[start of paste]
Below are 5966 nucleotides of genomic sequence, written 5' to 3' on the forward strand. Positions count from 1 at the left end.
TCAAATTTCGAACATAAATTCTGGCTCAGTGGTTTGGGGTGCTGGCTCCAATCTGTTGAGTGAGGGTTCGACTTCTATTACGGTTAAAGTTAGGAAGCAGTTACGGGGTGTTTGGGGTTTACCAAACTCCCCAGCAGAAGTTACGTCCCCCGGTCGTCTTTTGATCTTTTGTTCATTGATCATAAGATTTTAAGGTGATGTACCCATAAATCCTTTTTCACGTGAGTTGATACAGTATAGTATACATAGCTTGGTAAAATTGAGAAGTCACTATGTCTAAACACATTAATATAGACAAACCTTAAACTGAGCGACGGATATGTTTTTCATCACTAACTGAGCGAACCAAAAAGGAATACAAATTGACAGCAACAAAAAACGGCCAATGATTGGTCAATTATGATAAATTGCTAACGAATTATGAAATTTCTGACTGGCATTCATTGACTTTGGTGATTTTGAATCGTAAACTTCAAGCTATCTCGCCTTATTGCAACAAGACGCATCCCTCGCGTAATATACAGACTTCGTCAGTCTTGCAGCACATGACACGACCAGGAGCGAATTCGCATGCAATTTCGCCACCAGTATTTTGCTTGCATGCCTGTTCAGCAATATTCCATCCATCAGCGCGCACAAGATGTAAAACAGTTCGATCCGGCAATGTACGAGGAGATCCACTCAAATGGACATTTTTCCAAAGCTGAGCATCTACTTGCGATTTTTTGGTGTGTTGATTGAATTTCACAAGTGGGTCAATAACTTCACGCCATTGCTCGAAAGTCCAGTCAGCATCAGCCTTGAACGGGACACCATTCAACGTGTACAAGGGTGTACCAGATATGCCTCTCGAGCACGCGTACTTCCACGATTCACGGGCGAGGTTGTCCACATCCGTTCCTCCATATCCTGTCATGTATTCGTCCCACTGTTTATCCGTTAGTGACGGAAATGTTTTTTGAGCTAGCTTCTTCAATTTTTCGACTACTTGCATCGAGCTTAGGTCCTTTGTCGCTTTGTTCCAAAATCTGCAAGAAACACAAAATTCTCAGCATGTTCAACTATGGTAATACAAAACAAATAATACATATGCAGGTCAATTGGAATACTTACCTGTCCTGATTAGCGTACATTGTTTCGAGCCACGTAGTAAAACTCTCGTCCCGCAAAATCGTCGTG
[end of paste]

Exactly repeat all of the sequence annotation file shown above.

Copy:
Below are 5966 nucleotides of genomic sequence, written 5' to 3' on the forward strand. Positions count from 1 at the left end.
TCAAATTTCGAACATAAATTCTGGCTCAGTGGTTTGGGGTGCTGGCTCCAATCTGTTGAGTGAGGGTTCGACTTCTATTACGGTTAAAGTTAGGAAGCAGTTACGGGGTGTTTGGGGTTTACCAAACTCCCCAGCAGAAGTTACGTCCCCCGGTCGTCTTTTGATCTTTTGTTCATTGATCATAAGATTTTAAGGTGATGTACCCATAAATCCTTTTTCACGTGAGTTGATACAGTATAGTATACATAGCTTGGTAAAATTGAGAAGTCACTATGTCTAAACACATTAATATAGACAAACCTTAAACTGAGCGACGGATATGTTTTTCATCACTAACTGAGCGAACCAAAAAGGAATACAAATTGACAGCAACAAAAAACGGCCAATGATTGGTCAATTATGATAAATTGCTAACGAATTATGAAATTTCTGACTGGCATTCATTGACTTTGGTGATTTTGAATCGTAAACTTCAAGCTATCTCGCCTTATTGCAACAAGACGCATCCCTCGCGTAATATACAGACTTCGTCAGTCTTGCAGCACATGACACGACCAGGAGCGAATTCGCATGCAATTTCGCCACCAGTATTTTGCTTGCATGCCTGTTCAGCAATATTCCATCCATCAGCGCGCACAAGATGTAAAACAGTTCGATCCGGCAATGTACGAGGAGATCCACTCAAATGGACATTTTTCCAAAGCTGAGCATCTACTTGCGATTTTTTGGTGTGTTGATTGAATTTCACAAGTGGGTCAATAACTTCACGCCATTGCTCGAAAGTCCAGTCAGCATCAGCCTTGAACGGGACACCATTCAACGTGTACAAGGGTGTACCAGATATGCCTCTCGAGCACGCGTACTTCCACGATTCACGGGCGAGGTTGTCCACATCCGTTCCTCCATATCCTGTCATGTATTCGTCCCACTGTTTATCCGTTAGTGACGGAAATGTTTTTTGAGCTAGCTTCTTCAATTTTTCGACTACTTGCATCGAGCTTAGGTCCTTTGTCGCTTTGTTCCAAAATCTGCAAGAAACACAAAATTCTCAGCATGTTCAACTATGGTAATACAAAACAAATAATACATATGCAGGTCAATTGGAATACTTACCTGTCCTGATTAGCGTACATTGTTTCGAGCCACGTAGTAAAACTCTCGTCCCGCAAAATCGTCGTG